1967 Plymouth Barracuda - carsforsale.com

Now onto our Cool Car Find, this restomodded 1967 Plymouth Barracuda that acts as a street faring tribute to Sox & Martin. No, it isn’t the ‘68 Super Stock with the Hemi under the hood, but it does a good job of looking like one. It has the same red, white, and blue paint job that Sox & Martin had made so famous and features that wide mouth hood scoop. It is missing the blue tinted light covers and glass that the dragstrip duo used on their cars, but that’s because this muscle car is made for the road rather than the track.

1967 Plymouth Barracuda V8 - carsforsale.com
1967 Plymouth Barracuda V8 - carsforsale.com

The engine is a nicely finished 360 CID V8 Mopar crate engine mated to a four-speed manual transmission. So, there’s still plenty of Mopar motor under that hood, but a bit more manageable power than the wheel spinning Hemi of yore. This Barracuda also features some SSBC-USA performance brakes and Strange S/T Series drag axles. The tires are obviously not drag radials, but the Mickey Thompson Sportsman tires wrapped around some Cragar Series 32 Keystone Klassic wheels will grip just as well out on the road.

1967 Plymouth Barracuda - carsforsale.com
1967 Plymouth Barracuda - carsforsale.com

While the aftermarket bits make this Barracuda still sound like a fast little number, the dealer notes that shoppers shouldn’t “cast it off as some dusty old pink slip collector that only lives at the track.” That’s probably one of my favorite descriptions of those classic muscle cars that still run at the dragstrip I’ve ever heard, but that sentiment shows on the inside. The interior presents more of a cruiser than something Ronnie Sox would have raced in.

1967 Plymouth Barracuda - carsforsale.com
1967 Plymouth Barracuda - carsforsale.com

Chrome trim nicely accents the blacked-out interior that the restoration team painstakingly crafted for this Barracuda. The two front bucket seats are reminiscent to the ones found in a Sox & Martin car, but they’ve been covered in vinyl and a custom-made center console resides between them. Also, unlike the dragsters, this Barracuda features a folding rear bench seat to haul additional passengers along for the ride.

1967 Plymouth Barracuda - carsforsale.com
1967 Plymouth Barracuda - carsforsale.com

Mopar racing influence is visually represented throughout the vehicle too. There is carbon fiber in the dash, carbon fiber inlaid into the design of the door panels, white aftermarket Mopar gauges, an aftermarket Mopar steering wheel, and a Hurst shifter with a double bend shift handle connected to a white shift knob. While hearing the rumbling engine may be what you want in a muscle car, this one features added sound deadening material underneath the fresh black carpet to create a quieter cabin space. Adding to the comfort inside is the addition of air conditioning and a radio connected to an updated audio system.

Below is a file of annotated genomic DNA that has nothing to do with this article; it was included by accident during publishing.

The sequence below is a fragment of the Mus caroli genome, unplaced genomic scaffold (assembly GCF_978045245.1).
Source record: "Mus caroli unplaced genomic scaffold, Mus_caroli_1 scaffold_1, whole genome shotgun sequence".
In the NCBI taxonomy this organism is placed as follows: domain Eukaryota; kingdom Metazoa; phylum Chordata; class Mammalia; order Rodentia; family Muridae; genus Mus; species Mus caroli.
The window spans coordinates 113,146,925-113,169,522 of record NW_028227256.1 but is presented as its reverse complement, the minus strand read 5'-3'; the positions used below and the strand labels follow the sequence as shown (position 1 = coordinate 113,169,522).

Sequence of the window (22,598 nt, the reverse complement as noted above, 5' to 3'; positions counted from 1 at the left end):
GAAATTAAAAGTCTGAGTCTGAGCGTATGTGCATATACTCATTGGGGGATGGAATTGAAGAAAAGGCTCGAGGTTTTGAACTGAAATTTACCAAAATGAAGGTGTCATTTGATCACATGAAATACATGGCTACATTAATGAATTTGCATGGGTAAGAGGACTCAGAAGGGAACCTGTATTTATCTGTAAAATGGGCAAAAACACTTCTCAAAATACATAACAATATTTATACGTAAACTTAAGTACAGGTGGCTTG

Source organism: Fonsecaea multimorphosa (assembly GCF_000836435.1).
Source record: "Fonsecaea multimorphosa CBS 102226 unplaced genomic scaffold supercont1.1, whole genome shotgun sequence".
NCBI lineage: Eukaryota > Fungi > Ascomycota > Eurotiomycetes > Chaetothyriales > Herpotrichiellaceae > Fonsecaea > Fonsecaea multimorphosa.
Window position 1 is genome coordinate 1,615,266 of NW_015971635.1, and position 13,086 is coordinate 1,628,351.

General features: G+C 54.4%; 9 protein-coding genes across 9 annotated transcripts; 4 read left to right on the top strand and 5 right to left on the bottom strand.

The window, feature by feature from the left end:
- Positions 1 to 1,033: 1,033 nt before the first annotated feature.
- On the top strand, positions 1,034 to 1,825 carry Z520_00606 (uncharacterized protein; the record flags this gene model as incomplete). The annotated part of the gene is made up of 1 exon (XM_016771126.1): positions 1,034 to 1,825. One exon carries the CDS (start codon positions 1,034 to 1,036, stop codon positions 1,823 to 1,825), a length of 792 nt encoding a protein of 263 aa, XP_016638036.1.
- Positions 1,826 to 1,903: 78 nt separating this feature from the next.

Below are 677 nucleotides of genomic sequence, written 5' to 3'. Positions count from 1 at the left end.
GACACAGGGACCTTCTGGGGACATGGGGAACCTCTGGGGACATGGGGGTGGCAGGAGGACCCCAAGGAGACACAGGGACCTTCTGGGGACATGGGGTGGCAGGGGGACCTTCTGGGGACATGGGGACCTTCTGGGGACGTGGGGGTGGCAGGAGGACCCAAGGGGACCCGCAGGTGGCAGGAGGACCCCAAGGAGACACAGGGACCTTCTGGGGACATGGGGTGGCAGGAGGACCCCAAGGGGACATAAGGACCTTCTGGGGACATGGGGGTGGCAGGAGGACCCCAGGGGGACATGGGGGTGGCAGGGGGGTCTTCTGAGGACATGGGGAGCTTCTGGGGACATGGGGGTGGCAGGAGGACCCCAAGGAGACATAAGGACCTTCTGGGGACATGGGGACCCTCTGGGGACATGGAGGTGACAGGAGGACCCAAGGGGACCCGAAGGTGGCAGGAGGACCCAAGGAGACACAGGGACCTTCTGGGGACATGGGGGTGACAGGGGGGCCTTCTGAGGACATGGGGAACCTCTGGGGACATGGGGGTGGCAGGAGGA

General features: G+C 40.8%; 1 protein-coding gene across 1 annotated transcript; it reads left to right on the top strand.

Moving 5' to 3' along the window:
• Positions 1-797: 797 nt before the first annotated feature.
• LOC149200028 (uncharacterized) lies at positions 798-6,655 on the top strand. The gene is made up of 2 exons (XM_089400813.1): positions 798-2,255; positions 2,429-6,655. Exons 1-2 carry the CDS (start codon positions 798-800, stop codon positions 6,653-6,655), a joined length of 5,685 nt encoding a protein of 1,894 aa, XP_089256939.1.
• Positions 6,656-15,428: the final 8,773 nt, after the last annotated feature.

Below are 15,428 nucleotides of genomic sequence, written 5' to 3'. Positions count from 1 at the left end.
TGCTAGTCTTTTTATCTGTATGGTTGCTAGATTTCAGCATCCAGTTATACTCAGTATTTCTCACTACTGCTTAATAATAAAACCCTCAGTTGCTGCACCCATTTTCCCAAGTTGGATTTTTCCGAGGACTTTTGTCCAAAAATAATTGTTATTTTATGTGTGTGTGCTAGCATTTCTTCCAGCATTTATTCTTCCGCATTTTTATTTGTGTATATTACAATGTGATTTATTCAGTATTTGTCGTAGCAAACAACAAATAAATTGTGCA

1967 Plymouth Barracuda - carsforsale.com
1967 Plymouth Barracuda - carsforsale.com

This 1967 Plymouth Barracuda is as American as it gets. It’s a Mopar that represents some of America’s great racing heritage, features the colors of our flag, and even has a sticker along the hood scoop that reads “Merica” using the Mopar “M”. It’s awesome. Whoever ends up with this nicely restomodded muscle car will surely enjoy it. Be sure to check it out along with the rest of the great cars found at Streetside Classics on Carsforsale.com.

Related Pop Culture Articles

The Cars of Miami Vice

The Coolest Cars in Steve McQueen Movies

What’s the Deal With Show Trucks?

Tags:
Jesse McGraw

Jesse McGraw brings his life-long car obsession into his writing. A fun childhood that involved growing up around race tracks, working on a rusty ‘99 Dodge Dakota held together by zip ties, and collecting Hot Wheels developed into a strong appreciation for automotive history. If there is an old, obscure, or rare car, he wants to know about it. With a bachelor's degree in Web Development & Design from Dakota State University, Jesse can talk shop about car or computer specs, focusing on classic cars, imports, and car culture.

  • 1

Leave a Comment

Your email address will not be published. Required fields are marked *

[class^="wpforms-"]
[class^="wpforms-"]
[class^="wpforms-"]
[class^="wpforms-"]
[class^="wpforms-"]
[class^="wpforms-"]
[class^="wpforms-"]
[class^="wpforms-"]
Share
Tweet
Pin